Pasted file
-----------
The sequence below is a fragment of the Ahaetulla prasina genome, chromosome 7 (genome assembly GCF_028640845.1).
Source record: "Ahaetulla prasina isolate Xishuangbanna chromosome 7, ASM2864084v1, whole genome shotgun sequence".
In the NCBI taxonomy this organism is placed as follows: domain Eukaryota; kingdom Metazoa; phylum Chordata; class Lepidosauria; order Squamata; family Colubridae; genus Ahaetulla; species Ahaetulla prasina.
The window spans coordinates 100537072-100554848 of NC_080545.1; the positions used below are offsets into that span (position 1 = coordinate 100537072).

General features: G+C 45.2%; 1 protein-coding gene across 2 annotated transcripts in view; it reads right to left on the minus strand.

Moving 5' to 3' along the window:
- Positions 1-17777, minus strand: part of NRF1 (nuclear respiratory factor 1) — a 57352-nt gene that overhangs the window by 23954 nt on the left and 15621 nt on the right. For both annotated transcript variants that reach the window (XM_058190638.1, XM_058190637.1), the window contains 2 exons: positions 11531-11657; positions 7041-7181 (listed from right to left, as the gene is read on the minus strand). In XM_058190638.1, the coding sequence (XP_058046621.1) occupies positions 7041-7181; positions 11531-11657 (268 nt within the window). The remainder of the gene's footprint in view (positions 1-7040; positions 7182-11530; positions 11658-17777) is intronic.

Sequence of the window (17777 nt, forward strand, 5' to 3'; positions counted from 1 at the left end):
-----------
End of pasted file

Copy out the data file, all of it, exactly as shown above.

The sequence below is a fragment of the Ahaetulla prasina genome, chromosome 7 (genome assembly GCF_028640845.1).
Source record: "Ahaetulla prasina isolate Xishuangbanna chromosome 7, ASM2864084v1, whole genome shotgun sequence".
In the NCBI taxonomy this organism is placed as follows: domain Eukaryota; kingdom Metazoa; phylum Chordata; class Lepidosauria; order Squamata; family Colubridae; genus Ahaetulla; species Ahaetulla prasina.
The window spans coordinates 100537072-100554848 of NC_080545.1; the positions used below are offsets into that span (position 1 = coordinate 100537072).

General features: G+C 45.2%; 1 protein-coding gene across 2 annotated transcripts in view; it reads right to left on the minus strand.

Moving 5' to 3' along the window:
- Positions 1-17777, minus strand: part of NRF1 (nuclear respiratory factor 1) — a 57352-nt gene that overhangs the window by 23954 nt on the left and 15621 nt on the right. For both annotated transcript variants that reach the window (XM_058190638.1, XM_058190637.1), the window contains 2 exons: positions 11531-11657; positions 7041-7181 (listed from right to left, as the gene is read on the minus strand). In XM_058190638.1, the coding sequence (XP_058046621.1) occupies positions 7041-7181; positions 11531-11657 (268 nt within the window). The remainder of the gene's footprint in view (positions 1-7040; positions 7182-11530; positions 11658-17777) is intronic.

Sequence of the window (17777 nt, forward strand, 5' to 3'; positions counted from 1 at the left end):